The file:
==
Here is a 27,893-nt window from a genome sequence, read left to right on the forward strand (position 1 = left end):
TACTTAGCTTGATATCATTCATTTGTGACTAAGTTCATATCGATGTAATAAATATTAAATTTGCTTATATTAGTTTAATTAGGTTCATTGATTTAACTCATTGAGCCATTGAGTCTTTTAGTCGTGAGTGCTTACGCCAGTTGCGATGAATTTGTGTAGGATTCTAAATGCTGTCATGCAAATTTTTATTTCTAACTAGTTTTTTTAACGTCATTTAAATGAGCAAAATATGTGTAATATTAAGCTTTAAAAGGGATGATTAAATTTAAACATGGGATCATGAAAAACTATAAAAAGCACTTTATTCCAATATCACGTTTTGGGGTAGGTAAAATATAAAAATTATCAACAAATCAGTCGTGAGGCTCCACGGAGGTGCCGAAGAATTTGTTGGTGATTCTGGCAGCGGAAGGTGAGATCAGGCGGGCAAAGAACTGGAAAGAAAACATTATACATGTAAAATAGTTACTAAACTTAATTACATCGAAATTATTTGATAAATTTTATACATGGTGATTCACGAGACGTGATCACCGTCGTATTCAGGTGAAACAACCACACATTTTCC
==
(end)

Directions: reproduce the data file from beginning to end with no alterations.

Here is a 27,893-nt window from a genome sequence, read left to right on the forward strand (position 1 = left end):
TACTTAGCTTGATATCATTCATTTGTGACTAAGTTCATATCGATGTAATAAATATTAAATTTGCTTATATTAGTTTAATTAGGTTCATTGATTTAACTCATTGAGCCATTGAGTCTTTTAGTCGTGAGTGCTTACGCCAGTTGCGATGAATTTGTGTAGGATTCTAAATGCTGTCATGCAAATTTTTATTTCTAACTAGTTTTTTTAACGTCATTTAAATGAGCAAAATATGTGTAATATTAAGCTTTAAAAGGGATGATTAAATTTAAACATGGGATCATGAAAAACTATAAAAAGCACTTTATTCCAATATCACGTTTTGGGGTAGGTAAAATATAAAAATTATCAACAAATCAGTCGTGAGGCTCCACGGAGGTGCCGAAGAATTTGTTGGTGATTCTGGCAGCGGAAGGTGAGATCAGGCGGGCAAAGAACTGGAAAGAAAACATTATACATGTAAAATAGTTACTAAACTTAATTACATCGAAATTATTTGATAAATTTTATACATGGTGATTCACGAGACGTGATCACCGTCGTATTCAGGTGAAACAACCACACATTTTCC